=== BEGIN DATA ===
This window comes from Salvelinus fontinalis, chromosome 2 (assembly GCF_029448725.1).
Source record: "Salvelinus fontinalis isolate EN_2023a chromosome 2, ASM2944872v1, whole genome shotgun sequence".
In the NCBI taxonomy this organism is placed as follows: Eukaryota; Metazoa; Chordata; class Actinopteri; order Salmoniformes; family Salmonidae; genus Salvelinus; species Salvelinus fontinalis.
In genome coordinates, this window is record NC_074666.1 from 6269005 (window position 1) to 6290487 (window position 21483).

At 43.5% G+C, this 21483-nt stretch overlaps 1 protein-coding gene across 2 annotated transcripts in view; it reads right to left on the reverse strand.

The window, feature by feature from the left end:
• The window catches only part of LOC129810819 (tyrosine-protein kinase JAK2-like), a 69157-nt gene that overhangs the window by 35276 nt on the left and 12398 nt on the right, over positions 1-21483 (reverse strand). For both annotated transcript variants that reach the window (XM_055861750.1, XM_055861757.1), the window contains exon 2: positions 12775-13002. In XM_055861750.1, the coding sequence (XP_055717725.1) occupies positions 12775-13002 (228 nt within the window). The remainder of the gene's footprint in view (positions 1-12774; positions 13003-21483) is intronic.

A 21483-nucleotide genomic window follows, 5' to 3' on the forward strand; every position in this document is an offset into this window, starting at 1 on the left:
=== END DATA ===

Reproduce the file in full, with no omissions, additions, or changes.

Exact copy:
This window comes from Salvelinus fontinalis, chromosome 2 (assembly GCF_029448725.1).
Source record: "Salvelinus fontinalis isolate EN_2023a chromosome 2, ASM2944872v1, whole genome shotgun sequence".
In the NCBI taxonomy this organism is placed as follows: Eukaryota; Metazoa; Chordata; class Actinopteri; order Salmoniformes; family Salmonidae; genus Salvelinus; species Salvelinus fontinalis.
In genome coordinates, this window is record NC_074666.1 from 6269005 (window position 1) to 6290487 (window position 21483).

At 43.5% G+C, this 21483-nt stretch overlaps 1 protein-coding gene across 2 annotated transcripts in view; it reads right to left on the reverse strand.

The window, feature by feature from the left end:
• The window catches only part of LOC129810819 (tyrosine-protein kinase JAK2-like), a 69157-nt gene that overhangs the window by 35276 nt on the left and 12398 nt on the right, over positions 1-21483 (reverse strand). For both annotated transcript variants that reach the window (XM_055861750.1, XM_055861757.1), the window contains exon 2: positions 12775-13002. In XM_055861750.1, the coding sequence (XP_055717725.1) occupies positions 12775-13002 (228 nt within the window). The remainder of the gene's footprint in view (positions 1-12774; positions 13003-21483) is intronic.

A 21483-nucleotide genomic window follows, 5' to 3' on the forward strand; every position in this document is an offset into this window, starting at 1 on the left: